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1890 Meyer Map of Mount Kilimanjaro, Tanzania

Kilima Njaro Mtn. to illustrate the Paper of Dr. Hans Meyer. - Main View

1890 Meyer Map of Mount Kilimanjaro, Tanzania


First successful summit of Kilimanjaro by Hans Meyer.


Kilima Njaro Mtn. to illustrate the Paper of Dr. Hans Meyer.
  1890 (dated)     8.75 x 10.75 in (22.225 x 27.305 cm)     1 : 253440


This is an 1890 Hans Meyer map of Mount Kilimanjaro, highlighting his successful summit attempt, making Meyer the first European to successfully summit Kilimanjaro.
A Closer Look
Three images occupy the present sheet. The largest, using a red line, traces the route of Meyer's expedition from Taveta to the peak of both Kibo and Mawenzi, Kilimanjaro's primary summits. (Meyer summited Kibo but was forced to turn back before summiting Mawenzi). Their stops and camps are noted. Kilimanjaro's many rivers appear along with a few other notes, including the 'upper limit of [the] forest belt'. The top two drawings illustrate Kibo Peak and detail the crater. Features are labeled alphabetically and correspond with a key below the title. Among these include the crater's rim, Uhuru Peak (named Kaiser Wilhelm Peak by Meyer in 1889), and several glaciers.
Meyer's Successful 1889 Expedition to Mount Kilimanjaro
After two unsuccessful expeditions to summit Kilimanjaro, Meyer decided to try once more, this time recruiting celebrated Austrian mountaineer Ludwig Purtscheller to accompany him. Meyer also recruited a much more extensive climbing team, which included porters, a cook, and a guide. Meyer and Purtscheller reached the summit on the south rim of Kibo crater on Purtscheller's 40th birthday and Meyer named the summer Kaiser Wilhelm Spitze, which is now known as Uhuru. They attempted to climb Mawenzi after descending Kibo but did not reach its highest summit due to illness. Today, the highest summit on Mawenzi is known as Hans Meyer Peak in his honor.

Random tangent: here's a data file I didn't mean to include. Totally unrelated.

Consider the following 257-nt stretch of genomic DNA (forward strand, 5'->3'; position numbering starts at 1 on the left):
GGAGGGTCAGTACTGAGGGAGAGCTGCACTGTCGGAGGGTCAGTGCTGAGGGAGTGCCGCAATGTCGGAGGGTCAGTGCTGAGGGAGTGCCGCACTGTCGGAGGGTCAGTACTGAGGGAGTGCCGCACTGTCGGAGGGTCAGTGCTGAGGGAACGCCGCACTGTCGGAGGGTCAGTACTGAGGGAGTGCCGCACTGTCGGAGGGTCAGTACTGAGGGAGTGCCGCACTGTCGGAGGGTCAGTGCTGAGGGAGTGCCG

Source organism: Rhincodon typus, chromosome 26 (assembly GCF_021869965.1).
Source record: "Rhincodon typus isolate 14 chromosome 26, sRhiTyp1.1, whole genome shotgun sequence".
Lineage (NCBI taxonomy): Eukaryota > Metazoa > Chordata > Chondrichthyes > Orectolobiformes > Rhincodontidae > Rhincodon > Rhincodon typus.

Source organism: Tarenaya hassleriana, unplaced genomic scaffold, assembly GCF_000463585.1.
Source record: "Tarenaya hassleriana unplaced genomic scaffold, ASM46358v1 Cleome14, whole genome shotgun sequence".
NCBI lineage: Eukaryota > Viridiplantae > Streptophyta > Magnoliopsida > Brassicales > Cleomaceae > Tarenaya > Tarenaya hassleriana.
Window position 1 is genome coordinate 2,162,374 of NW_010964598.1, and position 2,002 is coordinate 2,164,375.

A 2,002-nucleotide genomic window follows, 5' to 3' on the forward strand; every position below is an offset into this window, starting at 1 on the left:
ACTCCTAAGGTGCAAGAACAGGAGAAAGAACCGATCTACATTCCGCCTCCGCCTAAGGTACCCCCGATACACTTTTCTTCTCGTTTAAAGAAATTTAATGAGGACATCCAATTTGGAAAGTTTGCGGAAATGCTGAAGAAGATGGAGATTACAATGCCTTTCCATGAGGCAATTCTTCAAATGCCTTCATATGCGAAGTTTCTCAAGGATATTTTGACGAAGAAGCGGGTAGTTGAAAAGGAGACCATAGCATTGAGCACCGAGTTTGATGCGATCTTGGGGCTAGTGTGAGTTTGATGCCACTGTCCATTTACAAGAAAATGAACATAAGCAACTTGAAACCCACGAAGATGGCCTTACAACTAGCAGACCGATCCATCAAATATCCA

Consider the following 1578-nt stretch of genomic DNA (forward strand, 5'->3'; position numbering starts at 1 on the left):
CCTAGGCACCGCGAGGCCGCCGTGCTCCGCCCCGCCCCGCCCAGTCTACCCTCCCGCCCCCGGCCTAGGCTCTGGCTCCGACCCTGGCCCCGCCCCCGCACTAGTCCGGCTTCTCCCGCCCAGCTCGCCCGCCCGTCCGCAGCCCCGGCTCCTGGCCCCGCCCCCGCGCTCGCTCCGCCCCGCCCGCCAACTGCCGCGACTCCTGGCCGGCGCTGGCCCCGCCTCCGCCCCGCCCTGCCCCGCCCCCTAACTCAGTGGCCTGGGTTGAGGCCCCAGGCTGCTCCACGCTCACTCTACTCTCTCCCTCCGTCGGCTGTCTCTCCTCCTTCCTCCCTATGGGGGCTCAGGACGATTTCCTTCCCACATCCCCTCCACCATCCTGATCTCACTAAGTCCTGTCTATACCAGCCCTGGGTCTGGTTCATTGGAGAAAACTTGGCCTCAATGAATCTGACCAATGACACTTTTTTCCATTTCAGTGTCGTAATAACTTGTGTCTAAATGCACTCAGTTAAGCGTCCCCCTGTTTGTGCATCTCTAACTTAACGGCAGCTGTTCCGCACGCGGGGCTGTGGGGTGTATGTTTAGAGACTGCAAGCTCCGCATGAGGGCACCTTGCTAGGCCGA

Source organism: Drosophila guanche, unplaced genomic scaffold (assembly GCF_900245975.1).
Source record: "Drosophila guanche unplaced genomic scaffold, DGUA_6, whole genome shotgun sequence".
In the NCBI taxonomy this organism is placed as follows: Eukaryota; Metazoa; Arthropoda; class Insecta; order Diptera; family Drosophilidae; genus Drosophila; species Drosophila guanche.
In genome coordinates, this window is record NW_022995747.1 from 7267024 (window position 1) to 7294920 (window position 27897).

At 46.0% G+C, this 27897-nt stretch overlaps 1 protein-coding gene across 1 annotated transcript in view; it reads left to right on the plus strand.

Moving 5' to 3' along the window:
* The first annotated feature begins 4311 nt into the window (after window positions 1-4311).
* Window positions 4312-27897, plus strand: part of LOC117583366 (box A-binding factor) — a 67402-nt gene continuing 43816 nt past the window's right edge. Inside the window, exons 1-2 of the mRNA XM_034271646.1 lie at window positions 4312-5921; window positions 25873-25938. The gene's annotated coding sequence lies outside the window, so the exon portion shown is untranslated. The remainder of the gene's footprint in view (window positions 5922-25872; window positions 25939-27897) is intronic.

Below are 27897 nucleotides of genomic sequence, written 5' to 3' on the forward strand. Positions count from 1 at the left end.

Publication History and Census
This map was reduced from a sketch created by Hans Meyer (and published in Petermann's Mitteilungen) by Francis Sidney Weller for publication by the Royal Geographical Society and Edward Stanford in the June 1890 edition of Proceedings of the Royal Geographical Society. We note a single cataloged example of the separate map: the British Library.


Hans Heinrich Josef Meyer (March 22, 1858 - July 5, 1929) was a German geographer who is credited with being the first European to summit Mount Kilimanjaro. Born in Hildburghausen, Meyer studied history and science in Leipzig, Berlin, and Strasburg, after which he traveled the world, including North America, India, and South Africa. In 1884, he joined his father's (Herrmann Julius Meyer (1826 - 1909)) publishing firm, the Bibliographisches Institut in Leipzig. He became one of the directors the following year. Meyer led three expeditions to Kilimanjaro or the region in 1887, 1888, and 1889 respectively. He made his first summit attempt in 1887, but was forced to turn back at the base of Kibo (one of Kilimanjaro's three summits), discovering he lacked the necessary equipment for deep snow and ice. The following year, 1888, he and Austrian cartographer Oscar Baumann explored the Usambara region with the intention of continuing to Kilimanjaro, but were forced to cut their expedition short due to the s-called Abushiri Revolt. (Both men were captured and held as prisoners and were only released after a large ransom was paid.) Meyer returned to Kilimanjaro in 1889, this time with Ludwig Purtscheller, the celebrated Austrian mountaineer. Meyer and Purtscheller reached the summit of Kibo on October 6, 1889, Purtscheller's 40th birthday. Kibo would not be summitted again until for another twenty years. Meyer became a professor at the University of Leipzig in 1889 and was appointed director of the Institute of Colonial Geography at the University of Leipzig in 1915. Meyer also undertook mountain climbing expeditions in the Canary Islands and Ecuador. More by this mapmaker...